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To An Unknown God

One of my favorite passages in the book of Acts is in chapter 17 when Paul visits Rome and preaches in the Areopagus to the intellectual elites of the city, telling how he saw an altar “To An Unknown God,” and how he was there to reveal that God—Jesus. Recently I came across this blogpost suggesting that America as a whole is now in a similar position. We have forgotten who the God is referred to in our pledge, our currency, and in our patriotic songs. Thus, in reaching out to our fellow Americans, we can adopt Paul’s Athens methodology.

I think it is a provocative idea and is a quick read with some great history about how that altar came to exist in the first place. What strikes me is that Paul was preaching to the intellectual elites of that culture, which when translated forward 2000 years corresponds to university faculty.

Here’s where the challenge begins. Paul acknowledges the deep spirituality of the Athenians as a precursor to his message, commenting on the vast numbers of gods in their pantheon. As I look over the current university pantheon, I see precious few deities, and either a severe animosity towards the Christian God (or anything that hints at Him) or an even more profound, even herculean effort to ignore Him. The basic academic pantheon consists of about three deities with different areas of campus honoring them in different proportions, based on area of study.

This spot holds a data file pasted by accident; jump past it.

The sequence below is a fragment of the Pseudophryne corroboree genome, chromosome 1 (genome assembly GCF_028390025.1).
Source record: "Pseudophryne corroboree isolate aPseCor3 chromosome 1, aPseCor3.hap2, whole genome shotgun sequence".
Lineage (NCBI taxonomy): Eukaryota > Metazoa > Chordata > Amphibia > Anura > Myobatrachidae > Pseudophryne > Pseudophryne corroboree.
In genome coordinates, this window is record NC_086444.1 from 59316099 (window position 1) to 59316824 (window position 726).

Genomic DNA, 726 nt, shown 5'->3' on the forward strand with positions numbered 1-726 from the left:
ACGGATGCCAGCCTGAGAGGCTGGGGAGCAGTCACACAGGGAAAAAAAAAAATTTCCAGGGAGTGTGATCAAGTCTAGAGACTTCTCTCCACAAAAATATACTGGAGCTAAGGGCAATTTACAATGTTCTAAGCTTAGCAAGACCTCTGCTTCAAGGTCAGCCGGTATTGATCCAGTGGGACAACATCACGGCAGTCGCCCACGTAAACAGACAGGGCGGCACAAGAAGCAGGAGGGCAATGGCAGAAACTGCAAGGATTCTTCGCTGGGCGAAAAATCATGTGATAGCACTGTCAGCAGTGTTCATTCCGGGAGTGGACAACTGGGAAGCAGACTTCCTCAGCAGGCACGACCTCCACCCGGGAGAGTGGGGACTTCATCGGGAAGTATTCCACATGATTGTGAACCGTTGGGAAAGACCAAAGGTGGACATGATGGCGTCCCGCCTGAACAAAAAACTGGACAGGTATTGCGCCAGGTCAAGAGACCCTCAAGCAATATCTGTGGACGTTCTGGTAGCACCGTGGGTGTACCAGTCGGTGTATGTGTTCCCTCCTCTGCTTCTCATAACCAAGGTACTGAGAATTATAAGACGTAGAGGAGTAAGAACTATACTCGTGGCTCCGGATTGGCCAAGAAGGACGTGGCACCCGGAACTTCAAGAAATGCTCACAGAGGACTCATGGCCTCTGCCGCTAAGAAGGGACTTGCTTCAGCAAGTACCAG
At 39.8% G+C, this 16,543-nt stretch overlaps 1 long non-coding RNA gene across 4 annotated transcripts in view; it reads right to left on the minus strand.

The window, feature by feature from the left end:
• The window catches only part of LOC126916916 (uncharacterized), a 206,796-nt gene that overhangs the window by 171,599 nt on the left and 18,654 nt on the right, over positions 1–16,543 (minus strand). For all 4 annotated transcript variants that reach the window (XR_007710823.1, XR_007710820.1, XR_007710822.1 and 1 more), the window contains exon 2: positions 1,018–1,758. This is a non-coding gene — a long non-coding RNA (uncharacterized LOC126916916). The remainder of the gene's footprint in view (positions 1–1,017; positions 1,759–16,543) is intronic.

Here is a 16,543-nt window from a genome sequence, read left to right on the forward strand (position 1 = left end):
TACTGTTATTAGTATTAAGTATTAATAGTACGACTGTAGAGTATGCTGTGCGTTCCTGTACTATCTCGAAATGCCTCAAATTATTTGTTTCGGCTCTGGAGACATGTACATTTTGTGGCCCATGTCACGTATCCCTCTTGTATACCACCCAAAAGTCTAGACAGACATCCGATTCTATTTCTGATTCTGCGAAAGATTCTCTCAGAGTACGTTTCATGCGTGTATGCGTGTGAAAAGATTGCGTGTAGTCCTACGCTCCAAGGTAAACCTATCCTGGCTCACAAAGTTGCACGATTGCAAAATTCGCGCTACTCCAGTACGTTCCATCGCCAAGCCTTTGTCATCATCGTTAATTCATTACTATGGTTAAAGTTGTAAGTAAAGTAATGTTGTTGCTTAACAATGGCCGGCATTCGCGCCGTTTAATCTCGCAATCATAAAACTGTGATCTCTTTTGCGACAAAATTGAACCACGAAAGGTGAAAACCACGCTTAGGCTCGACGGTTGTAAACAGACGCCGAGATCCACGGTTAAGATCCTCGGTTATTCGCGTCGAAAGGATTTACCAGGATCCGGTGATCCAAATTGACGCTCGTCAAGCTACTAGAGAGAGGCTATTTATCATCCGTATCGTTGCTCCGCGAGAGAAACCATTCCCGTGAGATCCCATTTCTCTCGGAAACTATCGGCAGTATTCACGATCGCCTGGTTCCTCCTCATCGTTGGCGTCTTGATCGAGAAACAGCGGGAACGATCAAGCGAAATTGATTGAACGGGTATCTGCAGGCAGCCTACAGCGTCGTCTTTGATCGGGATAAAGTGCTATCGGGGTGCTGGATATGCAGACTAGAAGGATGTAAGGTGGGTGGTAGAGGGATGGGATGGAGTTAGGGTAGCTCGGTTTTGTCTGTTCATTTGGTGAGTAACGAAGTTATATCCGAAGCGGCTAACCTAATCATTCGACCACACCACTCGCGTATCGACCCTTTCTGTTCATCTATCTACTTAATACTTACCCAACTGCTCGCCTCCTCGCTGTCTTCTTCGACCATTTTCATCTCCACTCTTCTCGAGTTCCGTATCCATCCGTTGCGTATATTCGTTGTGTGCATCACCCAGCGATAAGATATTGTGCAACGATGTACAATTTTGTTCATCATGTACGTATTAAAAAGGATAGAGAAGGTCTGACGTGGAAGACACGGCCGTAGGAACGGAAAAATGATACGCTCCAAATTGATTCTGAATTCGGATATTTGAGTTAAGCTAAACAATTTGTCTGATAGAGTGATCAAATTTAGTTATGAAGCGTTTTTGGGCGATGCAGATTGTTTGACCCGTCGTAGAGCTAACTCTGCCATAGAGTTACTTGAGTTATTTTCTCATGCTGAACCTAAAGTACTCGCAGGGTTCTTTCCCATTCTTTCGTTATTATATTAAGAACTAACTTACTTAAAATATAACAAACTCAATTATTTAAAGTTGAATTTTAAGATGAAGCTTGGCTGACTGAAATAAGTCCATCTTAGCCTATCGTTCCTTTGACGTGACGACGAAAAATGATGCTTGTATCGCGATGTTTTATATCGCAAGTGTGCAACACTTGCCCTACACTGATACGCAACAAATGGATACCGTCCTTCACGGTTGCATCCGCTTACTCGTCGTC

We have Knowledge, sometimes called Science, whose gender identity is generally ambiguous.
This deity is worshipped for the pure pleasure of its existence and exploration. The beauty of its order and the titillating hints at what remains to be revealed drives its followers to extraordinary acts of devotion, often sacrificing family and other pursuits for the pure love of growing in this faith. Christians have a lot to learn from them in terms of raw devotion and worship.

The intimate partner of Knowledge is Nature, who is generally viewed as a goddess. Science serves as her consort, messenger and prophet, and they are generally worshipped together. Nature is often viewed as the Creator-Mother in the academic pantheon, with many followers convinced that humanity has ticked her off through false worship, and, if Mama ain’t happy, then no one is happy. Both Nature and Knowledge are worshipped across campus but the rituals vary significantly from tribe to tribe.

Together, through the ecstasy of worship, these two deities in partnership with their worshippers, produced the child-god Humanism, sometimes called Atheism, who also has other similar aliases. Humanism has an uneasy relationship with his parents. Sometimes he adores them, yet even when working in tandem with them in divine rites, he will often trumpet his self-sufficiency, all the while giving proper lip service to Mother Nature. But there is a sense that at times, he’d rather put her in a museum for preservation and to get her out of the way for his ascendency. The exact aspect of his behaviour that dominates again varies by tribal legend. It should be noted that extreme sects spell the name Humynism and demand that she/he/it is also gender uncertain, but highly unlikely a ‘he’.